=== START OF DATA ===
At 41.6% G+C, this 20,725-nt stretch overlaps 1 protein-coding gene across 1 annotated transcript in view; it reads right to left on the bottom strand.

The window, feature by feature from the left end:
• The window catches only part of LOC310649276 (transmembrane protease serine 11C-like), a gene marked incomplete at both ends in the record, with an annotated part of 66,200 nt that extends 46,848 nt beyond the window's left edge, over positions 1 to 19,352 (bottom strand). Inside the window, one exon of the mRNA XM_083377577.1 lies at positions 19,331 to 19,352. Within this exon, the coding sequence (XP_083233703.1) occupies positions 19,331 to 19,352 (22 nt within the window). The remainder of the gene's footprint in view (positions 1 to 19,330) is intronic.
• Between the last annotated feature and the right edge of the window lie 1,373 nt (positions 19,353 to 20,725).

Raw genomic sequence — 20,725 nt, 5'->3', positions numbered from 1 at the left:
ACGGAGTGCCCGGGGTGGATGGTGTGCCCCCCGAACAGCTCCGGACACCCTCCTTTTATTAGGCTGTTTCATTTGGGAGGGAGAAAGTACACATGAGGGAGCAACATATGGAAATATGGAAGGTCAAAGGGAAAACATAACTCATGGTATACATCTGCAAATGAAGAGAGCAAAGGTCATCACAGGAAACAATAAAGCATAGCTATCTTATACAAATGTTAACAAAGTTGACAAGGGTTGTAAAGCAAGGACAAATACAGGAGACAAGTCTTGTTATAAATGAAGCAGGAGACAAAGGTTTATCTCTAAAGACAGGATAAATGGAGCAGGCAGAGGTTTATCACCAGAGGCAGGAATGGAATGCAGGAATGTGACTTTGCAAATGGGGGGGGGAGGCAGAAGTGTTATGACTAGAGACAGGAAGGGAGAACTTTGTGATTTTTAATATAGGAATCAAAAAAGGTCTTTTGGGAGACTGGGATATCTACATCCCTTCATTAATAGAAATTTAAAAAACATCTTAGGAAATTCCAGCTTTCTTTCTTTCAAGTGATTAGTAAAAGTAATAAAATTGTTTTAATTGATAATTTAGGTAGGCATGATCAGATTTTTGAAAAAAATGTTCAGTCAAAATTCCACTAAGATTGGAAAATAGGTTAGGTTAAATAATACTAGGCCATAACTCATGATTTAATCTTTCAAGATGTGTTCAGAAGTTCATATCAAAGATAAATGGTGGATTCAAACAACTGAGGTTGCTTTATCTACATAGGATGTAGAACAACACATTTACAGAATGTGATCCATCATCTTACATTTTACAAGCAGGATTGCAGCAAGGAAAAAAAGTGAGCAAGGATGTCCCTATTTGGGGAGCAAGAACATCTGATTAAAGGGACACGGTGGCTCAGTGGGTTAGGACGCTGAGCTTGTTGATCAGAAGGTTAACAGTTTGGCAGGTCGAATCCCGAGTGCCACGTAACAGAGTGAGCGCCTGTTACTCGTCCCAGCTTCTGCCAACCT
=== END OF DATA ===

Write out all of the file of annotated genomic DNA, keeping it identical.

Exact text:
At 41.6% G+C, this 20,725-nt stretch overlaps 1 protein-coding gene across 1 annotated transcript in view; it reads right to left on the bottom strand.

The window, feature by feature from the left end:
• The window catches only part of LOC310649276 (transmembrane protease serine 11C-like), a gene marked incomplete at both ends in the record, with an annotated part of 66,200 nt that extends 46,848 nt beyond the window's left edge, over positions 1 to 19,352 (bottom strand). Inside the window, one exon of the mRNA XM_083377577.1 lies at positions 19,331 to 19,352. Within this exon, the coding sequence (XP_083233703.1) occupies positions 19,331 to 19,352 (22 nt within the window). The remainder of the gene's footprint in view (positions 1 to 19,330) is intronic.
• Between the last annotated feature and the right edge of the window lie 1,373 nt (positions 19,353 to 20,725).

Raw genomic sequence — 20,725 nt, 5'->3', positions numbered from 1 at the left:
ACGGAGTGCCCGGGGTGGATGGTGTGCCCCCCGAACAGCTCCGGACACCCTCCTTTTATTAGGCTGTTTCATTTGGGAGGGAGAAAGTACACATGAGGGAGCAACATATGGAAATATGGAAGGTCAAAGGGAAAACATAACTCATGGTATACATCTGCAAATGAAGAGAGCAAAGGTCATCACAGGAAACAATAAAGCATAGCTATCTTATACAAATGTTAACAAAGTTGACAAGGGTTGTAAAGCAAGGACAAATACAGGAGACAAGTCTTGTTATAAATGAAGCAGGAGACAAAGGTTTATCTCTAAAGACAGGATAAATGGAGCAGGCAGAGGTTTATCACCAGAGGCAGGAATGGAATGCAGGAATGTGACTTTGCAAATGGGGGGGGGAGGCAGAAGTGTTATGACTAGAGACAGGAAGGGAGAACTTTGTGATTTTTAATATAGGAATCAAAAAAGGTCTTTTGGGAGACTGGGATATCTACATCCCTTCATTAATAGAAATTTAAAAAACATCTTAGGAAATTCCAGCTTTCTTTCTTTCAAGTGATTAGTAAAAGTAATAAAATTGTTTTAATTGATAATTTAGGTAGGCATGATCAGATTTTTGAAAAAAATGTTCAGTCAAAATTCCACTAAGATTGGAAAATAGGTTAGGTTAAATAATACTAGGCCATAACTCATGATTTAATCTTTCAAGATGTGTTCAGAAGTTCATATCAAAGATAAATGGTGGATTCAAACAACTGAGGTTGCTTTATCTACATAGGATGTAGAACAACACATTTACAGAATGTGATCCATCATCTTACATTTTACAAGCAGGATTGCAGCAAGGAAAAAAAGTGAGCAAGGATGTCCCTATTTGGGGAGCAAGAACATCTGATTAAAGGGACACGGTGGCTCAGTGGGTTAGGACGCTGAGCTTGTTGATCAGAAGGTTAACAGTTTGGCAGGTCGAATCCCGAGTGCCACGTAACAGAGTGAGCGCCTGTTACTCGTCCCAGCTTCTGCCAACCT